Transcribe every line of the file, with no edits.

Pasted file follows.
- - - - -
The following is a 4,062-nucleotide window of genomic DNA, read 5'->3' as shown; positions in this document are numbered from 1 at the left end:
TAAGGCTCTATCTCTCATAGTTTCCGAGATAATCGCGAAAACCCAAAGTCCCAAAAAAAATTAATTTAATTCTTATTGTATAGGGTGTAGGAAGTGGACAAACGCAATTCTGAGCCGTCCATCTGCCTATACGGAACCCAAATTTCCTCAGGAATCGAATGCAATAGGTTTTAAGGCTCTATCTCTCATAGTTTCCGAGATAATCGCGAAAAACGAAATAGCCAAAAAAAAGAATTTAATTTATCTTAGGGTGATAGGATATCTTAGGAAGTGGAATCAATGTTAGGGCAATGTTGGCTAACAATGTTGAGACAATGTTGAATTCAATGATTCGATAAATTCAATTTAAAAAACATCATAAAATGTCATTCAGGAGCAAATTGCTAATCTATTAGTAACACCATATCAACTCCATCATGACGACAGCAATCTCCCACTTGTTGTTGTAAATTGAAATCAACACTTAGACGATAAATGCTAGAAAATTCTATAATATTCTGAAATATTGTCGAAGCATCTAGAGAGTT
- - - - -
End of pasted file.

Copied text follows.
The following is a 4,062-nucleotide window of genomic DNA, read 5'->3' as shown; positions in this document are numbered from 1 at the left end:
TAAGGCTCTATCTCTCATAGTTTCCGAGATAATCGCGAAAACCCAAAGTCCCAAAAAAAATTAATTTAATTCTTATTGTATAGGGTGTAGGAAGTGGACAAACGCAATTCTGAGCCGTCCATCTGCCTATACGGAACCCAAATTTCCTCAGGAATCGAATGCAATAGGTTTTAAGGCTCTATCTCTCATAGTTTCCGAGATAATCGCGAAAAACGAAATAGCCAAAAAAAAGAATTTAATTTATCTTAGGGTGATAGGATATCTTAGGAAGTGGAATCAATGTTAGGGCAATGTTGGCTAACAATGTTGAGACAATGTTGAATTCAATGATTCGATAAATTCAATTTAAAAAACATCATAAAATGTCATTCAGGAGCAAATTGCTAATCTATTAGTAACACCATATCAACTCCATCATGACGACAGCAATCTCCCACTTGTTGTTGTAAATTGAAATCAACACTTAGACGATAAATGCTAGAAAATTCTATAATATTCTGAAATATTGTCGAAGCATCTAGAGAGTT